VR games with controllers have a reported tendency to make players queasy, but there are ways of mitigating that problem seen in games I cannot yet talk about. Scavenger’s Odyssey does nothing to offset the unbalancing feeling of moving while not moving, and the result was my feeling so physically ill I couldn’t do anything for the ten minutes after I ripped my headset off in protest.
From what little I did play, it was a slow-paced mech shooter where you jump real high and blast at little green bugs. More tech demo stuff.
Ocean Descent is exactly what it sounds like. You descend. Into the ocean. You look at fish n’ shit.
Danger Ball is the only Worlds offering I actually enjoyed to any notable degree. Essentially first-person Pong, you control a mostly-transparent paddle by moving your head around, knocking a ball back and forth between you and another paddle at the end of a tunnel.
Unlike VR Luge, the motion tracking feels way more responsive here. The paddle matches your head movements in an intuitive fashion, and you can twitch your head sideways or forwards to curve or smash the ball and potentially outwit the opponent.
The game’s tournament pits players against an array of enemy paddles with their own special moves – one creates fake duplicates of the ball, another can send it flying back to the player in a misleading circular pattern.
It’s a fun game, but like everything else in the package, it’s not particularly robust. It has to be played in a single sitting, since tournament progress isn’t saved, and outside of more optional challenges, there’s not much to keep a player returning.
Danger Ball would make for an interesting full title, but that’s not what it is as part of the Worlds collection. It’s just another content-light demonstration.
Several of the games have little extra modes, like a “shooting gallery” in Heist, but none of it extends the gameplay out to any worthwhile degree. It’s just more of the same fluff, and there’s hardly any of it to begin with.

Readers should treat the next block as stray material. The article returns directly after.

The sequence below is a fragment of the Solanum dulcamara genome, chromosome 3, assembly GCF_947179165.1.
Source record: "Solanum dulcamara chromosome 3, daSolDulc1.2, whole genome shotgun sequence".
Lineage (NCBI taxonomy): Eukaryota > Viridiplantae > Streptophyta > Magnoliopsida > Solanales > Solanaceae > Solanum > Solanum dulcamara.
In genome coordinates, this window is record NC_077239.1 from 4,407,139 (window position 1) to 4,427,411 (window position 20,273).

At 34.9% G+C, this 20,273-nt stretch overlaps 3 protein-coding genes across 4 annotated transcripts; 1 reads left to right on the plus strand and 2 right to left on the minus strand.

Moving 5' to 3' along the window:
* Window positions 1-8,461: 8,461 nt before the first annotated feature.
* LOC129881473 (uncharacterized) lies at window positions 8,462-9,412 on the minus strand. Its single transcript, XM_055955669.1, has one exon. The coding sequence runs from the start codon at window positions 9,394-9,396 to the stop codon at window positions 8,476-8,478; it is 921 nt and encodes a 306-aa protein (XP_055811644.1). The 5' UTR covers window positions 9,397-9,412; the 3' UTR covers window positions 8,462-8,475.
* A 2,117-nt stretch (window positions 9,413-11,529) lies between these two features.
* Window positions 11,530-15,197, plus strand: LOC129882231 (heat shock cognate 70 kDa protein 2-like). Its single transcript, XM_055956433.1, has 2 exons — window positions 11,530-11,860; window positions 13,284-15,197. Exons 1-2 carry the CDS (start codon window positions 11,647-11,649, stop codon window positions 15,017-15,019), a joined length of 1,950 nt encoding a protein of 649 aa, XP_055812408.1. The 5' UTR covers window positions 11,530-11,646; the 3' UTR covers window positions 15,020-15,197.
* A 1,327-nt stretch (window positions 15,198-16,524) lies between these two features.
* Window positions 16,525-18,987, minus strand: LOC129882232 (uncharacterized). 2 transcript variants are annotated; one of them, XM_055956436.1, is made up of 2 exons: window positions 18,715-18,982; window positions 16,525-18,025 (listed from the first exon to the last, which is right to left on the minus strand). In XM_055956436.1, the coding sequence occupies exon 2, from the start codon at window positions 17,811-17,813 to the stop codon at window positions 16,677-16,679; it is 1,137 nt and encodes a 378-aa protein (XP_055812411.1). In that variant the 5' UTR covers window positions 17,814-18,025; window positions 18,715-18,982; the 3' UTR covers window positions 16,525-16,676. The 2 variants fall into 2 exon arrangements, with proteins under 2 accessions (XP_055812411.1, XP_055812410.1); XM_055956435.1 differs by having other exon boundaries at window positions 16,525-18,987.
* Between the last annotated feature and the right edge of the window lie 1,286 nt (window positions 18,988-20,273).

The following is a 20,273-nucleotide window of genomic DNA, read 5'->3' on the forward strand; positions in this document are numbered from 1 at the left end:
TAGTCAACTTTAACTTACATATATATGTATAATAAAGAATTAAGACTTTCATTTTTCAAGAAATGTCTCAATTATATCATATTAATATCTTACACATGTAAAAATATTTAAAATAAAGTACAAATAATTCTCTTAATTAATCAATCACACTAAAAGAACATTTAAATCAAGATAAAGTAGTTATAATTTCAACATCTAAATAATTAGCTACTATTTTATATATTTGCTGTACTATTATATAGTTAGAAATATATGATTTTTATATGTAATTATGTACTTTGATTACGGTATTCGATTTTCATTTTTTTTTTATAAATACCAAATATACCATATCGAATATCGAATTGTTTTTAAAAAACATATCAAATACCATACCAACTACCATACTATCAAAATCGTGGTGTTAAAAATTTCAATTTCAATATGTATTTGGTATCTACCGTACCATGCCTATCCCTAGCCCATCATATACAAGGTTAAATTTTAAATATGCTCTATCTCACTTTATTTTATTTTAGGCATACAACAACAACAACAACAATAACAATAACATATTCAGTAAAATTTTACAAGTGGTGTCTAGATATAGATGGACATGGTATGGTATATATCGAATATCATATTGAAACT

For a retail price of $39.99, Sony wants to sell you what ought to have been free for everybody. Hilariously, Worlds is included on a demo disc that comes with the less expensive PSVR option, offering slivers of games that, themselves, would turn out to be slivers if bought.
Worlds does a half-decent job of showing off the potential for virtual reality on PS4, but with the sickening Scavenger’s Odyssey and the unreliable VR Luge, it also highlights the system’s weaknesses. Meanwhile, anything with a modicum of promise – chiefly London Heist and Danger Ball – barely qualify as games.
If you’re opting for the more expensive PlayStation VR launch bundle, then Worlds comes as standard and is worth trying out for a few minutes. I absolutely wouldn’t recommend purchasing it separately, though. It’s not worth the money, and it’s quite frankly insulting that Sony’s selling the thing rather than dishing it out to anybody and everybody.
In short, it’s a demo that you buy, and not even a good demo. The only reason it’s getting any attention or a modicum of praise right now is because it’s a launch title with little competition. In time, this thing deserves to be looked back upon with only scorn.
Scorn as both a product in its own right, and a shoddy example of customers being taken for a ride.
Frankly, I hope The London Heist is a stealth tease for a Getaway sequel. At least that would mean this “game” did something notable.